Two ambitious, unbeaten and hungry light-heavyweights in the prime of their boxing careers will be stepping up their preparations this week for a make-or-break fight in Monte Carlo later this month.
One is a South African, 29-year-old Ryno Liebenberg. The other one is a 30-year-old Canada-based Colombian, Eleider Alvarez.
They are on a collision course that will bring them together on October 25, when one of them will lose for the first time and will leave the ring with a badly dented reputation.
Both have unblemished records, Alvarez after 15 professional bouts, including 8 shortcut wins, and Liebenberg after 16, including 11 wins inside the distance.
Liebenberg, who holds the WBC silver belt in the division, will have to produce the performance of his life to get past Alvarez, one of several highly rated light-heavyweights who fight out of Canada.
Promoter Rodney Berman realises he is taking a calculated risk by matching Liebenberg with someone as dangerous as Alvarez. “They are of a similar age and both need to step up. At this level there’s no hiding,” he says.
“I’m pleased that Alvarez took the fight. I expect the bookmakers will make him the favourite, based on his excellent skills, but Liebenberg will bring it on hard. I’m predicting another explosive fight.”
Alvarez was born in Colombia but has been based in Montreal since his professional debut in 2009. Nicknamed “Storm”, he is in the same stable as Artur Beterbiev, who recently knocked out American Tavoris Cloud.
WBC champion Adonis Stevenson and former champion Jean Pascal are in the same group promoted by Yvon Michel’s GYM group.
Alvarez may be the least known of the four, but he won’t lack confidence against Liebenberg.
He has been watching video material of some of the South African’s fights and has noticed that Liebenberg is an aggressive boxer. This, he feels, will make for a good fight, because “I’m a classic boxer with good speed and good technique”.
He had more than 200 amateur fights and won gold medals at the South American Games in 2006 and at the Pan American Games in Brazil a year later.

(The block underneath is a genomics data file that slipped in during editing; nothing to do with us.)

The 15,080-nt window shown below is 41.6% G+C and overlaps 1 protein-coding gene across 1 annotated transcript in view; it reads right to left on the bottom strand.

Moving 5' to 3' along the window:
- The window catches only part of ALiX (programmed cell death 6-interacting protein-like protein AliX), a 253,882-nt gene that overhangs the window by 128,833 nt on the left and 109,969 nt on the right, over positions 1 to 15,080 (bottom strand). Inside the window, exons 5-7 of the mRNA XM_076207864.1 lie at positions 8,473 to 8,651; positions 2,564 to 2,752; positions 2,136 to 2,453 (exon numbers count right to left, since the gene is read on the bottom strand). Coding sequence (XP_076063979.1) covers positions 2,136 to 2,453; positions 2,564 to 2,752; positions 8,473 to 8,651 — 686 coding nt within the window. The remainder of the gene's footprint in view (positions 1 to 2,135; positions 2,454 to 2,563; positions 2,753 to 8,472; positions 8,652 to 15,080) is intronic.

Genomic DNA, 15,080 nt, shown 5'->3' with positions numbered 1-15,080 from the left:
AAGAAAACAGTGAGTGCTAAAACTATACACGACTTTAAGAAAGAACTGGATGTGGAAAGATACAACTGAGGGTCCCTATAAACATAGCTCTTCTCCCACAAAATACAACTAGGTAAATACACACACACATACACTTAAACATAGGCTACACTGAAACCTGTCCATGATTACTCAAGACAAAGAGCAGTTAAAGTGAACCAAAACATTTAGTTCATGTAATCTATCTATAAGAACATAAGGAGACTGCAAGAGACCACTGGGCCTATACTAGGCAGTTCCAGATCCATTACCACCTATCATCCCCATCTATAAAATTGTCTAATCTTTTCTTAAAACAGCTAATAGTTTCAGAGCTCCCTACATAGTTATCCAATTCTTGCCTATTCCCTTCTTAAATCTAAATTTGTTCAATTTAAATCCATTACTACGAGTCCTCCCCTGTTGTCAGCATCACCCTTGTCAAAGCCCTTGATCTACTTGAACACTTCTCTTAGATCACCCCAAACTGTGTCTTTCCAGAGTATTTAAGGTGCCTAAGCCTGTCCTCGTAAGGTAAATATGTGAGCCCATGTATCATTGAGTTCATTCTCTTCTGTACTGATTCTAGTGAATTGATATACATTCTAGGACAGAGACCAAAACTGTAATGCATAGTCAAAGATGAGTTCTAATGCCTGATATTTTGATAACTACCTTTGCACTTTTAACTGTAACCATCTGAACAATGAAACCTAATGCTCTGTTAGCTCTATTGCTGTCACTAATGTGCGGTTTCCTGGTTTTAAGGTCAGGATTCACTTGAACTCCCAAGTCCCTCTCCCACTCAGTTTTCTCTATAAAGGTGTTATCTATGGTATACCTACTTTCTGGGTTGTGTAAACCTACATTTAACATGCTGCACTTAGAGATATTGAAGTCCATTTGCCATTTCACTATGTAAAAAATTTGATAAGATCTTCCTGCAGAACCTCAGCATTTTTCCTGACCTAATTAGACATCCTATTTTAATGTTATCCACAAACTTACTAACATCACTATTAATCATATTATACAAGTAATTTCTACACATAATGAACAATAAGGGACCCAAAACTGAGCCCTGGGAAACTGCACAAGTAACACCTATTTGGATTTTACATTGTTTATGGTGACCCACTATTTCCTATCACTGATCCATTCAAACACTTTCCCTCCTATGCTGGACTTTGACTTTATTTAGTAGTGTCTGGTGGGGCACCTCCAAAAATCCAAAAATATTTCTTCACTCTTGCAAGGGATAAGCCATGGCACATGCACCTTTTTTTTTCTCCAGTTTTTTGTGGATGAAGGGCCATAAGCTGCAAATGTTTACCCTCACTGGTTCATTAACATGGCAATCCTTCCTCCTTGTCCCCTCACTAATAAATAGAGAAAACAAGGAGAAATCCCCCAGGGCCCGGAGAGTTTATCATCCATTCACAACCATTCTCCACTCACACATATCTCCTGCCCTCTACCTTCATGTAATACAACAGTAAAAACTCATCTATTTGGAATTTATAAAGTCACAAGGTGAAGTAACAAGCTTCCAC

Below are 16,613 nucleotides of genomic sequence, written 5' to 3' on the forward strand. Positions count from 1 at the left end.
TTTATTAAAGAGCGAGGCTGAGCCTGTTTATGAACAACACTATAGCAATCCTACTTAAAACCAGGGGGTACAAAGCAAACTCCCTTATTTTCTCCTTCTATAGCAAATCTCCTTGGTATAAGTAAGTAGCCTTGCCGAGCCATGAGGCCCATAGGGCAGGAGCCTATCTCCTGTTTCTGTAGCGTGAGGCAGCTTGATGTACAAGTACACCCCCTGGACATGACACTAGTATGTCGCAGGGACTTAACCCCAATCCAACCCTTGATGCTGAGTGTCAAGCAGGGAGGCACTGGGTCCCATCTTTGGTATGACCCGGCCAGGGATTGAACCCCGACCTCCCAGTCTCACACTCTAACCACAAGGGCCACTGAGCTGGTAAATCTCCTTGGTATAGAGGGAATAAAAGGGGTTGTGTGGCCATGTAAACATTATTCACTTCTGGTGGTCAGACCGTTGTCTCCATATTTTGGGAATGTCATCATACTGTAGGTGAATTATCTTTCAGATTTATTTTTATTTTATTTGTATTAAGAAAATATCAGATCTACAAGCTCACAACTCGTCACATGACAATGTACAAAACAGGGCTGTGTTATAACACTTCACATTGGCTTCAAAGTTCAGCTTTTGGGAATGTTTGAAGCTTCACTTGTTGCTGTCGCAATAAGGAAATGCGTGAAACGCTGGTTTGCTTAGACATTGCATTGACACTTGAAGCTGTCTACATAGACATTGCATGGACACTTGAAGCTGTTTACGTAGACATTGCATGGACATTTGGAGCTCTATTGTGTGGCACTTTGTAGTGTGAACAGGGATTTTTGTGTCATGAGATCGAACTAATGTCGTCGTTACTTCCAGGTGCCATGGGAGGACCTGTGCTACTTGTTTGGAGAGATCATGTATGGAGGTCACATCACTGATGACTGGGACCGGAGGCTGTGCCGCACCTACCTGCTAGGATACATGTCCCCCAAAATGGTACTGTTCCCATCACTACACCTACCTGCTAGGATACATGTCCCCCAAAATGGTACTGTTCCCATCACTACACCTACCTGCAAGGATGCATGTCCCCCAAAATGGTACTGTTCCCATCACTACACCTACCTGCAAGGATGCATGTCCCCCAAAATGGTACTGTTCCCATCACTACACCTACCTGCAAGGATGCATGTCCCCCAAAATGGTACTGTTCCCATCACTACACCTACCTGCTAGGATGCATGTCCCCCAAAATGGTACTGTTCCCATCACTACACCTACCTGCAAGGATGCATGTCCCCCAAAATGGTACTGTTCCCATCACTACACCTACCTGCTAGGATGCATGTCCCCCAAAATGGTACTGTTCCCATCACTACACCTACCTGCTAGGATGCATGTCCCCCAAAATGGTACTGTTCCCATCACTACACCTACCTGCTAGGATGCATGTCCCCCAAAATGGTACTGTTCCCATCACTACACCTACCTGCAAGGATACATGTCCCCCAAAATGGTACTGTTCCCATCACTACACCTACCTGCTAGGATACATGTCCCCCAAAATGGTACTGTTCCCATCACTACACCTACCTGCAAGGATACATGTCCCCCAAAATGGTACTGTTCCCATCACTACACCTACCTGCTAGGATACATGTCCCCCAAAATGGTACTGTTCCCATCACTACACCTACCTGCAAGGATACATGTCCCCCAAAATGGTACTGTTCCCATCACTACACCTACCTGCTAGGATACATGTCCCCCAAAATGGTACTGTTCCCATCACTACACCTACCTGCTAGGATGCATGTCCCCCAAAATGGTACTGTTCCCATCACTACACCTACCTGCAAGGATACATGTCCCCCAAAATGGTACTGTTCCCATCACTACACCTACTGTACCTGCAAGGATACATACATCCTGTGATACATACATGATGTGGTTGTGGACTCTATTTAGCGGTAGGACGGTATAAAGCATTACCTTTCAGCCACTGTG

“My transition from Colombia to Canada went well,” he said recently, “but the toughest part is that I’m far away from my wife and daughter.”
Three years ago, in only his seventh professional fight, Alvarez knocked out Emiliano Cayetano in the first round to claim the vacant WBO NABO light-heavyweight title.
He also won against the likes of Shawn Hawk, fellow Colombian Edison Miranda and Alexander Johnson and is second on the WBA’s rankings list, third on the WBO’s and at no 12 on the WBC’s.
After four fights against opponents with a combined total of more than 80 professional bouts in the past 18 months, Alvarez is eager to emulate his hero, Antonio Cervantes, a former two-time world junior welterweight champion.
“I will show the world I’m ready for business,” he said of his trip to Monte Carlo.
He normally spars two or three times a week against “specific sparring partners with the style of Liebenberg,” he said, adding: “I will keep the names a secret.”
On the same bill, WBA and IBO strawweight champion Hekkie Budler will defend his belts against Xiong Zhao Zhong of China.
Martin Murray and Domenico Spada will clash for the WBC silver middleweight title and Briton Stuart Hall and American Randy Caballero meet in an IBF bantamweight title bout.